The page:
Justice Kolse-Patil, one of the organisers of the Elgaar Parishad, says the event will be held on January 30 despite the authorities refusing permission

Published : January 02, 2021 16:10 IST

Justice B.G. Kolse-Patil, retired Bombay High Court judge. Photo: Emmanual Yogini

After the Pune Police refused permission for the Elgaar Parishad this year, retired judge B.G. Kolse-Patil, who is one of the main organisers, said they would go ahead and hold the event. Until 2017, the Elgaar Parishad was an annual gathering of primarily Dalit rights activists in Pune. The event was not held for two years since then because of a relentless witch-hunt and subsequent arrest of activists who are reportedly connected to the event.

Speaking to Frontline, Justice Kolse-Patil said: “The situation with the jailed activists is grave. We have to keep up the fight, otherwise many more will be targeted in the name of the Elgaar. Our aim is to prove the Elgaar is not part of an extreme left wing agenda as they say.”

The Elgaar (translated to clarion call) is usually held towards the end of December as several Ambedkarites gather in the Pune region at the time on their way to pay homage at the Bhima Koregaon site, near Ahmednagar. Justice Kolse-Patil said they had decided to resurrect the conclave and applied for permission to hold a small gathering and a cultural event. Unfortunately, the authorities did not give permission. Nevertheless, the organisers have decided to hold it on on January 30, the death anniversary of Mahatma Gandhi, adding to the symbolic value of the gathering.

Justice Kolse-Patil said: “While we agree that COVID is still a danger and will take adequate precautions, there is no reason to deny us permission. The police are selective in who gets permission. A political event by the present coalition was allowed in Nagpur. How is that allowed and not us? We will gather on the streets if we have to even if it means getting arrested.”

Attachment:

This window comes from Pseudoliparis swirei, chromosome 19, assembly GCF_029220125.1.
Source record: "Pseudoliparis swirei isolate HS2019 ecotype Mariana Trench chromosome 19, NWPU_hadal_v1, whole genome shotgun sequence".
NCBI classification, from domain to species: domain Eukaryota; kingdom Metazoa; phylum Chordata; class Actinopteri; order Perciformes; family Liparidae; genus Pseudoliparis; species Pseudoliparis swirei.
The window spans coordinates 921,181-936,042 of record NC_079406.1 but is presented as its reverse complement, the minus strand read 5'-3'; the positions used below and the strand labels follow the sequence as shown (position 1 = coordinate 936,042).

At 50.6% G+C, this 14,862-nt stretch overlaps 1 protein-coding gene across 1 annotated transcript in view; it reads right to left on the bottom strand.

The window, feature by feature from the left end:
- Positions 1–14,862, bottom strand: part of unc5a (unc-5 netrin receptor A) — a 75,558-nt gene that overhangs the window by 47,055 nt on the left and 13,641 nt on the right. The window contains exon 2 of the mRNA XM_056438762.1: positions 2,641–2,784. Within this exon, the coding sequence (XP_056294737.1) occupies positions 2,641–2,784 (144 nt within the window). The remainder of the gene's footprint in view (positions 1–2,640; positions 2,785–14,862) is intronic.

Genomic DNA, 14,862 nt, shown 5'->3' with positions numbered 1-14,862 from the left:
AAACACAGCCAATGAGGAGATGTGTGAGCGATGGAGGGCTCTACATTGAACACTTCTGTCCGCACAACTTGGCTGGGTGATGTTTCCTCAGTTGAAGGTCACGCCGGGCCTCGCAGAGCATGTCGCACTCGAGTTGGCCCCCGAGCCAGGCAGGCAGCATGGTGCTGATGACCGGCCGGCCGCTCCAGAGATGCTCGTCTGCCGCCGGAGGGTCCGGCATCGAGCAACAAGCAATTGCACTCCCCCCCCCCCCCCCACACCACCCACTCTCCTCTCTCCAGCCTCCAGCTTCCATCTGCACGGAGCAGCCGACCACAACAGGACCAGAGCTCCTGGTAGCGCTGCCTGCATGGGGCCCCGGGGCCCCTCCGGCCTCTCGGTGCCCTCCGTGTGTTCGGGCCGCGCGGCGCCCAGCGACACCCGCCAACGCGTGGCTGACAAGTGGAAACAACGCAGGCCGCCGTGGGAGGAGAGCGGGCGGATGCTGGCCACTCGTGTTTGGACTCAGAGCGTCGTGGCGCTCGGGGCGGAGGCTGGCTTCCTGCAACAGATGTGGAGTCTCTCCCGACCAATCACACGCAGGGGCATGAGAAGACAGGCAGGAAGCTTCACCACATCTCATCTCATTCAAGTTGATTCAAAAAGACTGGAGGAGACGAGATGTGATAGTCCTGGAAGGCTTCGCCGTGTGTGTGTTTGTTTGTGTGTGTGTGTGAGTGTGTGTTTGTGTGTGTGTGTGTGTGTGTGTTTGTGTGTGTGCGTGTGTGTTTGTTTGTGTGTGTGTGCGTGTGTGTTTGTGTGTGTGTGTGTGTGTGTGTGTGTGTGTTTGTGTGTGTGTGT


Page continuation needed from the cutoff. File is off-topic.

At a press conference, the organisers explained that the aim of organising the Elgaar Parishad every year was to bring the focus of politics back on the basic needs of common citizens, such as health and education. The gathering discussed issues such as casteism, communalism and religious divisions.

Authorities hold the 2017 Elgaar Parishad, conducted at the Shaniwarwada Fort in Pune, responsible for sparking the communal violence that took place at the Bhima-Koregaon. Thousands of pilgrims had gathered at a monument in Bhima-Koregaon on January 1, 2018, for the biennial centenary celebrations of the Bhima Koregaon War (1818) in which a small force of Dalit fighters helped the British defeat the mighty Peshwas, who ruled the region at the time. While eyewitness accounts said that the Elgaar Parishad had nothing to do with the violence, the authorities attributed the violence to the conclave.

The 2017 Elgaar Parishad has been alleged to be a front for banned Naxal groups. In a pan-India sweep, the police arrested 14 rights activists, lawyers, academics and writers for their supposed connection to the Elgaar. Arrested under the Unlawful Activities Prevention Act (UAPA), the accused have been languishing in jail for years. It is widely believed that the Elgaar was just an excuse to go after dissenters of the present regime at the Centre.